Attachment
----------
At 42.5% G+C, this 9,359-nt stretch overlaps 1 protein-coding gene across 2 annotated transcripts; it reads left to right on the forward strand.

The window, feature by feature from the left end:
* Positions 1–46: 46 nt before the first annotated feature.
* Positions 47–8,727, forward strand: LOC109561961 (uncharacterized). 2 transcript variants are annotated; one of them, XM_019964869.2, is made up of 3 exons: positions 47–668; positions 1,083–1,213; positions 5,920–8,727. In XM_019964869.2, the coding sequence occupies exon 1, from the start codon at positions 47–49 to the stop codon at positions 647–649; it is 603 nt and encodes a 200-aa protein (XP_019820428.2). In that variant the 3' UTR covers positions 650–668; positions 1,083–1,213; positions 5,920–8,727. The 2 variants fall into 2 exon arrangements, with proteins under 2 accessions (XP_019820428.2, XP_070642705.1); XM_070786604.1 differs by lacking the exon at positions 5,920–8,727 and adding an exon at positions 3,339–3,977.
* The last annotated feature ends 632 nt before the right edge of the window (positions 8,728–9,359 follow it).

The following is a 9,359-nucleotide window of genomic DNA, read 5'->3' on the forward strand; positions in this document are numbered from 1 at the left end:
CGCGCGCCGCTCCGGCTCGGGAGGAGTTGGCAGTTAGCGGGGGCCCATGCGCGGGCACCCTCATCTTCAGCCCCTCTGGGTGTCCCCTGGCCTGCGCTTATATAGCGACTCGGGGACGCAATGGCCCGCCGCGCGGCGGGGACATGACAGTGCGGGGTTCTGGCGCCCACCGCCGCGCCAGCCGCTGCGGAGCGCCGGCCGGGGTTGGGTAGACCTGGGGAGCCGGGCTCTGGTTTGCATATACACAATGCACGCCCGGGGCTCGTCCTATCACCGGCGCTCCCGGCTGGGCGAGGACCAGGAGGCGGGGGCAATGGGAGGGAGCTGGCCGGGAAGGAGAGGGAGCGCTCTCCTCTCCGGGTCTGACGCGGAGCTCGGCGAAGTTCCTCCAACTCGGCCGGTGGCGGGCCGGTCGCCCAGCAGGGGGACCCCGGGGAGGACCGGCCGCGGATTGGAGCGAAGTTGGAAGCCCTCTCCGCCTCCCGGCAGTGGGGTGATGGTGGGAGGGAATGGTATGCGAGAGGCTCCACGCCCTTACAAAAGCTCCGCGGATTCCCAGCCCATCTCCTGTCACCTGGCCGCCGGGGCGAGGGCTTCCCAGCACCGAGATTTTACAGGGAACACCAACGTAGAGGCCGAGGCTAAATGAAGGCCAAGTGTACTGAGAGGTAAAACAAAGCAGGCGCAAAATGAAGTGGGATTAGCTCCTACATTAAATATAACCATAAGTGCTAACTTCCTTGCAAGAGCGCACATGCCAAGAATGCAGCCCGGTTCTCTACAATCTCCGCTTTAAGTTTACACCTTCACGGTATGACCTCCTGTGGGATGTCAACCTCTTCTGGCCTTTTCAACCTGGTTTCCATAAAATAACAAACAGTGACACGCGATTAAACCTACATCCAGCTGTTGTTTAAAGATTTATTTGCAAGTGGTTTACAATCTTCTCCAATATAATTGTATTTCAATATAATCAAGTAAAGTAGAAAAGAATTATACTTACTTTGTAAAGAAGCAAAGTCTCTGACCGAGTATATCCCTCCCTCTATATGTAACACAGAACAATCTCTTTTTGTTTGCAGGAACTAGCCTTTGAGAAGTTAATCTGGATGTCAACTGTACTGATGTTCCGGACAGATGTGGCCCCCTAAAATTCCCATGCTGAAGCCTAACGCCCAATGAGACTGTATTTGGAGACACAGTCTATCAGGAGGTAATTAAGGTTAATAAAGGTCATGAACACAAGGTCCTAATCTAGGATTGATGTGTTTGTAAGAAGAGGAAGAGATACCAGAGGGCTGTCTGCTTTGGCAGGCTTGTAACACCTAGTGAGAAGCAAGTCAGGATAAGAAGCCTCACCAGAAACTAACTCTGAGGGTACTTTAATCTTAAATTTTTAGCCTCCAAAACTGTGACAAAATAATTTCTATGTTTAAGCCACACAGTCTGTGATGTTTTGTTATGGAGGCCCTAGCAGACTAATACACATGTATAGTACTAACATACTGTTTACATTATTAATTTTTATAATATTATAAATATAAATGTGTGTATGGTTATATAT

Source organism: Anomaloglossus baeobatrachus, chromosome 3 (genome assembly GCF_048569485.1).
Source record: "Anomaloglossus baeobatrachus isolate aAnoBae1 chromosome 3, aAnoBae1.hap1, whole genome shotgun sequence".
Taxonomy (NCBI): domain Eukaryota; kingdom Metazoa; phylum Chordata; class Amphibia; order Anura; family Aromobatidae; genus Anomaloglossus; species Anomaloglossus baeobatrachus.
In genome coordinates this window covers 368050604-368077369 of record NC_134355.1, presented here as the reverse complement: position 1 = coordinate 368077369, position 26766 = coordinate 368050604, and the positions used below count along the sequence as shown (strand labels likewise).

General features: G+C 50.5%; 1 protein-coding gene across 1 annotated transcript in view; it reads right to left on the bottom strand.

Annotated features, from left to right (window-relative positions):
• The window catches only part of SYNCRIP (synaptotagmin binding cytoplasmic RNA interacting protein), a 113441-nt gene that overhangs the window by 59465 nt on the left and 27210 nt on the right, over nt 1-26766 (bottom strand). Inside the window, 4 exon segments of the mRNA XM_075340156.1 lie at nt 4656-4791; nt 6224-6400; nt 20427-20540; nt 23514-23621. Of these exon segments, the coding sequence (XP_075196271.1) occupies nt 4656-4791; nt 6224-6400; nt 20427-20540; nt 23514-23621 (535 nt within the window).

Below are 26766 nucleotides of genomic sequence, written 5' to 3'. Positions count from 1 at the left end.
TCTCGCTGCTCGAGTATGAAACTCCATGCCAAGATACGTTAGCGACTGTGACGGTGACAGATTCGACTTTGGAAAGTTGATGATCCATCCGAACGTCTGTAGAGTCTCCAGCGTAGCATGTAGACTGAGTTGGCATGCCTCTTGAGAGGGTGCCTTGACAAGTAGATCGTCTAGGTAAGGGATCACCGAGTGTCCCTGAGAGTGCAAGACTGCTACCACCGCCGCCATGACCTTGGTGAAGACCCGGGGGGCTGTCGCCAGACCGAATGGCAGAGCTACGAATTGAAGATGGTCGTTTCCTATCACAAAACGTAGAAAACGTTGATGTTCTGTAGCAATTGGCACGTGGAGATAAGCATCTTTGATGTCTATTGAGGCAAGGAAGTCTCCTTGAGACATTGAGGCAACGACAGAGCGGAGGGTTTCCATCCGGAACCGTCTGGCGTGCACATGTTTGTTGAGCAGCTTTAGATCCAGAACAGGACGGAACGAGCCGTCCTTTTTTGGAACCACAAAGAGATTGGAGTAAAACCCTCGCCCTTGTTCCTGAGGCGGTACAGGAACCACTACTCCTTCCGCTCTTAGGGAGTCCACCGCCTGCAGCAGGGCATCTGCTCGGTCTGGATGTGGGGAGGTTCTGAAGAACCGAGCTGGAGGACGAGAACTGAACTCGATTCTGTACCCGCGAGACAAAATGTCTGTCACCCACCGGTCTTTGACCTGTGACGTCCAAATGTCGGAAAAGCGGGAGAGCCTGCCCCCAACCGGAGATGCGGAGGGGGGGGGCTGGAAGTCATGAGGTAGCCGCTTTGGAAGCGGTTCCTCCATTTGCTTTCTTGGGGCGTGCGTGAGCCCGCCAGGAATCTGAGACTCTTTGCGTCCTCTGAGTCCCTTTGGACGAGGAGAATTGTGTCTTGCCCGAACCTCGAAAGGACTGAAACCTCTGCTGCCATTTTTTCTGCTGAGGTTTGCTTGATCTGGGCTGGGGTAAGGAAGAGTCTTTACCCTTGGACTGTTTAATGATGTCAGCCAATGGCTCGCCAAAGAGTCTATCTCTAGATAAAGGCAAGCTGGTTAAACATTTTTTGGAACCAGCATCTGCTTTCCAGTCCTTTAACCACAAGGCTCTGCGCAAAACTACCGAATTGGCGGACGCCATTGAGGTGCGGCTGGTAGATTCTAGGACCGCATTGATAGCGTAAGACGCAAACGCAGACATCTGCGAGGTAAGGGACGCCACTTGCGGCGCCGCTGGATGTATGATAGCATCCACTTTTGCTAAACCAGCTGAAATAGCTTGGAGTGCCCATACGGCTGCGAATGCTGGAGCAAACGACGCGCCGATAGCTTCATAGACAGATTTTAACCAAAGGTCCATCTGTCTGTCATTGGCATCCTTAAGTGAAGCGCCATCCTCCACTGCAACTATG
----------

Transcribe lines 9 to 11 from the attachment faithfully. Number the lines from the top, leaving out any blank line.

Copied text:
Source record: "Anomaloglossus baeobatrachus isolate aAnoBae1 chromosome 3, aAnoBae1.hap1, whole genome shotgun sequence".
Taxonomy (NCBI): domain Eukaryota; kingdom Metazoa; phylum Chordata; class Amphibia; order Anura; family Aromobatidae; genus Anomaloglossus; species Anomaloglossus baeobatrachus.
In genome coordinates this window covers 368050604-368077369 of record NC_134355.1, presented here as the reverse complement: position 1 = coordinate 368077369, position 26766 = coordinate 368050604, and the positions used below count along the sequence as shown (strand labels likewise).